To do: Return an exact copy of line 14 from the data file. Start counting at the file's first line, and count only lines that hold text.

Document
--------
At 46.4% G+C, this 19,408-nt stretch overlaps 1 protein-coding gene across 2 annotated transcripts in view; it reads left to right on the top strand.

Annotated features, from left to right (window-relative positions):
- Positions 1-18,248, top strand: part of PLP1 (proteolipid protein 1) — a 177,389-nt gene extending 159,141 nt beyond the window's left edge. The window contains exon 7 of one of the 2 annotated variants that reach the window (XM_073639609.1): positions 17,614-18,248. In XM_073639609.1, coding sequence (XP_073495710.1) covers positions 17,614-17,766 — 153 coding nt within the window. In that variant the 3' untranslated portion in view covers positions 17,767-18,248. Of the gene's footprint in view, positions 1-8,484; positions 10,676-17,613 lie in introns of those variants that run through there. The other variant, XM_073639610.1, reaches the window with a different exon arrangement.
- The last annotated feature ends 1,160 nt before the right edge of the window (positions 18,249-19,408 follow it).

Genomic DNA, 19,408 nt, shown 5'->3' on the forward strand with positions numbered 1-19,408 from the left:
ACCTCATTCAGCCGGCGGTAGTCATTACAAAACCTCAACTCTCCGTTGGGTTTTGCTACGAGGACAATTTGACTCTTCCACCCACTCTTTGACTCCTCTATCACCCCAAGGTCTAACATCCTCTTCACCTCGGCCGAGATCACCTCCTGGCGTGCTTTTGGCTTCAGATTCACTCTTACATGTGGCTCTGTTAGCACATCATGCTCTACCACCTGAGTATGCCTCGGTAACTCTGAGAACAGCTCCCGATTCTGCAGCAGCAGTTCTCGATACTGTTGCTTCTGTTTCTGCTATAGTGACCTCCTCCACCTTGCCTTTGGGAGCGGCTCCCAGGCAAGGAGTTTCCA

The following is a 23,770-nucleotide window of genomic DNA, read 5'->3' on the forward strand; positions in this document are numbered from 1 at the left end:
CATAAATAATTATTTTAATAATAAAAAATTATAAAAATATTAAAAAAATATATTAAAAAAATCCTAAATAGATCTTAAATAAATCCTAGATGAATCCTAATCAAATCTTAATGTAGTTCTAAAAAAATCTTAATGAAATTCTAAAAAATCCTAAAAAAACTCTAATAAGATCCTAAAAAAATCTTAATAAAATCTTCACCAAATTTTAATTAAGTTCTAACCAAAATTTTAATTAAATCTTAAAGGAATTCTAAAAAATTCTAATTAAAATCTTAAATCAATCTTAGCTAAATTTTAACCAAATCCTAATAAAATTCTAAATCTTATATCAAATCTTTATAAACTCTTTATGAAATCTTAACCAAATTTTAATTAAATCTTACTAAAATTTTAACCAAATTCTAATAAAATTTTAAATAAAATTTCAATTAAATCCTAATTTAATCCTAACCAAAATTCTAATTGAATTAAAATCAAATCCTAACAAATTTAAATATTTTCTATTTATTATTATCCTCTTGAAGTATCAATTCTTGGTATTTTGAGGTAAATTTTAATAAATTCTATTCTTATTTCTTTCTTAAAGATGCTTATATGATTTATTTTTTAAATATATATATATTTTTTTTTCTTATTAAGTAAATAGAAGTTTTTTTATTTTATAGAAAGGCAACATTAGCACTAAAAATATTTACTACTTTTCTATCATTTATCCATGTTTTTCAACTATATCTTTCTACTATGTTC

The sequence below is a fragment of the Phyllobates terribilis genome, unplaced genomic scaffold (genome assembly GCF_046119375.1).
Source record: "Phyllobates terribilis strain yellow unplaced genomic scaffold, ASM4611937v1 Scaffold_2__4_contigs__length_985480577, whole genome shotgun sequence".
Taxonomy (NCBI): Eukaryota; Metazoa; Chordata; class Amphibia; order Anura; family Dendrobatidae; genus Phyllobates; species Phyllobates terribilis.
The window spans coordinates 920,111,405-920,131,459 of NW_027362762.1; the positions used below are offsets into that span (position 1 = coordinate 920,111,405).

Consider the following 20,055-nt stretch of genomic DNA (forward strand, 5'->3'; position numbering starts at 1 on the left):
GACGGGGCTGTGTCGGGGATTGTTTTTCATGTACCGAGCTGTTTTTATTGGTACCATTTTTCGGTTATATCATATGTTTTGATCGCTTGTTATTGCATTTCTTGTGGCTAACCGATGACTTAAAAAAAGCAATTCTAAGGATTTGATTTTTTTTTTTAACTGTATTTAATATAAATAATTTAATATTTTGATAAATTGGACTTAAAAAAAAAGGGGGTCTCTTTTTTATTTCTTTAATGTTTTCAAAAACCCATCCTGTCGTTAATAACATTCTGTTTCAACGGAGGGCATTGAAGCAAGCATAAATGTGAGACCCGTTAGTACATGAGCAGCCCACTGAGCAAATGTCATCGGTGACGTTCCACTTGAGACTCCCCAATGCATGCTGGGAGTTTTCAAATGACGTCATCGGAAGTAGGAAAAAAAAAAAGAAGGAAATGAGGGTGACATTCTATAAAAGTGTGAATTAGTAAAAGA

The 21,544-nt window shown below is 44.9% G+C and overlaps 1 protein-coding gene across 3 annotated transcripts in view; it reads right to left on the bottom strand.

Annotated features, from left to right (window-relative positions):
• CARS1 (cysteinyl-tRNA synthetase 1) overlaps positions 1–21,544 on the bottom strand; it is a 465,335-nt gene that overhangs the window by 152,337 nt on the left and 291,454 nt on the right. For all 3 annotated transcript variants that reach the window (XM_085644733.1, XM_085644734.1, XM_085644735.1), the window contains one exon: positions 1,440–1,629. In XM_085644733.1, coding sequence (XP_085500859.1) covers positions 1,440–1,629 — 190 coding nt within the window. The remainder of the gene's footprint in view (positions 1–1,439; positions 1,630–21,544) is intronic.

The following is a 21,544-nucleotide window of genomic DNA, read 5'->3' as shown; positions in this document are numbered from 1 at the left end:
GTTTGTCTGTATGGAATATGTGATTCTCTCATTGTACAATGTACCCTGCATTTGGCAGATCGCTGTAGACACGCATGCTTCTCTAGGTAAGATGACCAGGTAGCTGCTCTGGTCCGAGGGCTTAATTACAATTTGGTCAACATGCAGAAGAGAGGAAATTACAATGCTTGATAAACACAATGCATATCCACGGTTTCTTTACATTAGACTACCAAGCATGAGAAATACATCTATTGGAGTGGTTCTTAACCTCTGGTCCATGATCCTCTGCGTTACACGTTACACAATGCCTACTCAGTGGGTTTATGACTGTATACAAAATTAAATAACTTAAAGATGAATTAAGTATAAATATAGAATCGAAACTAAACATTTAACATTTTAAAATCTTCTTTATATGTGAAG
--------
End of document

GACGGGGCTGTGTCGGGGATTGTTTTTCATGTACCGAGCTGTTTTTATTGGTACCATTTTTCGGTTATATCATATGTTTTGATCGCTTGTTATTGCATTTCTTGTGGCTAACCGATGACTTAAAAAAAGCAATTCTAAGGATTTGATTTTTTTTTTTAACTGTATTTAATATAAATAATTTAATATTTTGATAAATTGGACTTAAAAAAAAAGGGGGTCTCTTTTTTATTTCTTTAATGTTTTCAAAAACCCATCCTGTCGTTAATAACATTCTGTTTCAACGGAGGGCATTGAAGCAAGCATAAATGTGAGACCCGTTAGTACATGAGCAGCCCACTGAGCAAATGTCATCGGTGACGTTCCACTTGAGACTCCCCAATGCATGCTGGGAGTTTTCAAATGACGTCATCGGAAGTAGGAAAAAAAAAAAGAAGGAAATGAGGGTGACATTCTATAAAAGTGTGAATTAGTAAAAGA